Do Cats Get Cold? Top Ways To Keep Your Feline Friend Warm

Do Cats Get Cold? Top Ways To Keep Your Feline Friend Warm

As winter weather arrives and temperatures are falling, it's a natural reaction for us to turn up the heat and put on some extra layers. Unfortunately, this is not an option for our cats who rely on their fur coats to keep them warm. While some cat breeds have longer and thicker coats, other kitties may need some extra attention during the cold months of the year. In today’s post, we’ll answer the question, do cats get cold? We will also provide you with tips to help keep your cat cozy and warm!

Do Cats Get Cold Easily?

According to Michael Arpino, DVM at the Veterinary Wellness Center of Boerum Hill, “most cats handle cold temperatures very well. Cats who are used to spending a lot of time outdoors know when it's time to come back in.” However, it is advised that you keep your cat indoors if extreme temperatures are expected in your area.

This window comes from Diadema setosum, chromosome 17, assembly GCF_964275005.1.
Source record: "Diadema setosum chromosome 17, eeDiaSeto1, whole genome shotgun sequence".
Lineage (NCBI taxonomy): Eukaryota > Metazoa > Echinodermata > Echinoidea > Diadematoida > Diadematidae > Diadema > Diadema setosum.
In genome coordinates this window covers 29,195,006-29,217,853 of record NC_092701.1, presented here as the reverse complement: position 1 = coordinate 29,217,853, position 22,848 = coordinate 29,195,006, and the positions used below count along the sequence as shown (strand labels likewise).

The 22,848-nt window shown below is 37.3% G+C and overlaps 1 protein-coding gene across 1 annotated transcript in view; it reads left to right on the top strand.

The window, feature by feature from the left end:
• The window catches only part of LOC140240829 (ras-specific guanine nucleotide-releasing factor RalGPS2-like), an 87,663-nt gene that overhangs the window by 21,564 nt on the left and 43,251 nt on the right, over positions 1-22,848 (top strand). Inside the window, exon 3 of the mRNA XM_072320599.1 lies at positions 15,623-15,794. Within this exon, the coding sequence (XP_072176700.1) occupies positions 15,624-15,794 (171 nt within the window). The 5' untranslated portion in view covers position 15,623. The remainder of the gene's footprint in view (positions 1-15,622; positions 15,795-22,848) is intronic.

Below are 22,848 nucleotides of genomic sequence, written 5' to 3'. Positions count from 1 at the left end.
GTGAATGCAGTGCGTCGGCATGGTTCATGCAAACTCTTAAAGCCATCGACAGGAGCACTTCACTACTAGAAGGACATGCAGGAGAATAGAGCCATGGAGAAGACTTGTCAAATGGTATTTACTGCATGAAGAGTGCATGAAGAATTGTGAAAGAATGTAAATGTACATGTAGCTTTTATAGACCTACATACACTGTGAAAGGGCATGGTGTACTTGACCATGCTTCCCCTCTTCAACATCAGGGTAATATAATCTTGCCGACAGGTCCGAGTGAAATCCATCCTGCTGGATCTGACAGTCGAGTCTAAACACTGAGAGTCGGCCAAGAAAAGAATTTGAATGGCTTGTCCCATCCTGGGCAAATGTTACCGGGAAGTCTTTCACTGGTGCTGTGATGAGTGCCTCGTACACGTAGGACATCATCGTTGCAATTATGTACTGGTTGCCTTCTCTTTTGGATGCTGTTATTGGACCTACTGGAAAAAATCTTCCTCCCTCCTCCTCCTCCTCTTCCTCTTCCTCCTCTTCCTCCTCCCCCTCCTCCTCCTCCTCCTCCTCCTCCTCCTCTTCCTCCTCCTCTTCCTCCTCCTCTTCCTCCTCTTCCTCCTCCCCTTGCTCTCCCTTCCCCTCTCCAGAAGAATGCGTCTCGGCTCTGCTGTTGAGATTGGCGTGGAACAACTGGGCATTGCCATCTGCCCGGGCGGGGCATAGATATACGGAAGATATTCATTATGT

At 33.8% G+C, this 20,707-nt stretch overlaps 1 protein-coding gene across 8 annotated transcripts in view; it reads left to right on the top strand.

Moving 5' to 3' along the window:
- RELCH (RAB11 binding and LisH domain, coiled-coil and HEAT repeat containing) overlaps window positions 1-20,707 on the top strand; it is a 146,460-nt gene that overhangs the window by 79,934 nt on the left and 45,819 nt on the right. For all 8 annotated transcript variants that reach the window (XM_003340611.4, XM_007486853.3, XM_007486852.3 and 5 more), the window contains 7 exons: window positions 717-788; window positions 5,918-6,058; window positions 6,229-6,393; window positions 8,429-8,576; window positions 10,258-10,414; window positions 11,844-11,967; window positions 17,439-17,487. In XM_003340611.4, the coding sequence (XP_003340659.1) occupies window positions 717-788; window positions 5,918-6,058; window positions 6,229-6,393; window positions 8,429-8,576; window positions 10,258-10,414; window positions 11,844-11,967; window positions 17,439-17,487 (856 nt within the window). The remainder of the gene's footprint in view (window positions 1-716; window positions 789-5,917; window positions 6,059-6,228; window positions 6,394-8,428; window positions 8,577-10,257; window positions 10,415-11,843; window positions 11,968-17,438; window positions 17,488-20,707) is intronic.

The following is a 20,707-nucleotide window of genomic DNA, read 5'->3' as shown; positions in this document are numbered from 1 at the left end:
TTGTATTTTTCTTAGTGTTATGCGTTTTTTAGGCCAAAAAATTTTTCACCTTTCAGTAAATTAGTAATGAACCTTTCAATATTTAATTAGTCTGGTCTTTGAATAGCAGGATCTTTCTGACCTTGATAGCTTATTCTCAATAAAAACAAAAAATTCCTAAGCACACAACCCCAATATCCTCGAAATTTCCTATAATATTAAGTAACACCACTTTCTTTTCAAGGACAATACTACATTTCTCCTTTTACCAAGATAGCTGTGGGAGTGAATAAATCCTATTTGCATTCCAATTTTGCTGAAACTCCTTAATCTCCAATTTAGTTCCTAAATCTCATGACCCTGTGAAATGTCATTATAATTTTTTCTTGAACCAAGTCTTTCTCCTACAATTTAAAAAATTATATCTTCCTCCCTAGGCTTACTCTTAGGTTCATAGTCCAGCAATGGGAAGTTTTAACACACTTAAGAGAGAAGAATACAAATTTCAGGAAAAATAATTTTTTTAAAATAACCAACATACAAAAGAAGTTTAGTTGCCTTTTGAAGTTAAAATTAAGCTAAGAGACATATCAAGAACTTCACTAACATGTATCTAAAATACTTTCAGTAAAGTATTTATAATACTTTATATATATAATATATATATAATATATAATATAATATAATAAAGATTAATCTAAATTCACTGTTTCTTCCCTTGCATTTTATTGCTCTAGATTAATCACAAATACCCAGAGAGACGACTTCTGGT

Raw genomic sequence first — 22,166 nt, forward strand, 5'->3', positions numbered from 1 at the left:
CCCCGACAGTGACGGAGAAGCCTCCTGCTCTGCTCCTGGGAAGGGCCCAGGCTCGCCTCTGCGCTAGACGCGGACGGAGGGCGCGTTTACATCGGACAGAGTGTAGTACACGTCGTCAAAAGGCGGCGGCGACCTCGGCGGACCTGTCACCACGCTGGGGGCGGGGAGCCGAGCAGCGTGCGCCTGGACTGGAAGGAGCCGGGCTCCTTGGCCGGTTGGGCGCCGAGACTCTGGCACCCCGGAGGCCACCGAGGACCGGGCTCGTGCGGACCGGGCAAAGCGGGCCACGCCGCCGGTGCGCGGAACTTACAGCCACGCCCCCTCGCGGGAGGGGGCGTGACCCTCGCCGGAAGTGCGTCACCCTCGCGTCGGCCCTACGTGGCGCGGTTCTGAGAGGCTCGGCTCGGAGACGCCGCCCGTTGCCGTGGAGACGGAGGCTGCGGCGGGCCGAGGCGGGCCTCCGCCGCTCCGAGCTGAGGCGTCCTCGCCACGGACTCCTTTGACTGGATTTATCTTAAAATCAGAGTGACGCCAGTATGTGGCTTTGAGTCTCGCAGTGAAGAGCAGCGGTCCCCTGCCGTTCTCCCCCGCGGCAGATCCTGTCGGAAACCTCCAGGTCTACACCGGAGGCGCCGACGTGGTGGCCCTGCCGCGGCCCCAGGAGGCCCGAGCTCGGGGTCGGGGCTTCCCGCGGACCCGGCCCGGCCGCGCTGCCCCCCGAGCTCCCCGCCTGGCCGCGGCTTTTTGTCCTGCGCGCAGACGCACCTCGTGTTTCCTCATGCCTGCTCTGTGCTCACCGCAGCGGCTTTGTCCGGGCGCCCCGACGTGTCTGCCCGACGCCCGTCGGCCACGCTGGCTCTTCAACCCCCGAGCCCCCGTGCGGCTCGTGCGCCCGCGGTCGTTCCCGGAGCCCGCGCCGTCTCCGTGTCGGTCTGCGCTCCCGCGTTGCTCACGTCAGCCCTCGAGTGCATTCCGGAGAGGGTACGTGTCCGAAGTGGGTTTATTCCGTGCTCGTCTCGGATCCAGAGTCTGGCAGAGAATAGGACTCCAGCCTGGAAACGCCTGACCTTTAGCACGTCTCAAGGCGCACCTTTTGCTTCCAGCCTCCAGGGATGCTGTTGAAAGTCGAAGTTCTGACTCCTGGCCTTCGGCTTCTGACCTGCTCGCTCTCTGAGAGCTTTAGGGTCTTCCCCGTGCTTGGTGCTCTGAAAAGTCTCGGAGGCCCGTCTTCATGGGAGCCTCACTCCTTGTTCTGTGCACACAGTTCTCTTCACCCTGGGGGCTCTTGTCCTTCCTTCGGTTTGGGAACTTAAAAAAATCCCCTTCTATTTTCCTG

Most cat breeds can acclimate to cold temperatures fairly well, thanks to their coats of fur. However, this is only relevant when temperatures change gradually, as rapid temperature dips can be dangerous to your feline friend. With gradually changing weather, cats' fur coats respond and thicken to protect them from the approaching colder months; sudden changes in weather will not give cats this opportunity to prepare. 

While temperatures outside your home tend to be much lower than inside, it is just as important to be aware of where your cat might be in your home during the colder seasons. Cats have a way of getting into places where they shouldn’t, and may find themselves in cold spaces where they have a harder time staying warm. This is certainly something to keep an eye out for, especially if you’re a pet parent of a cat with no hair or a thinner coat, or of a cat that is underweight. These factors can dramatically affect your cat’s ability to regulate its body temperature.

Common Signs That Your Cat Is Cold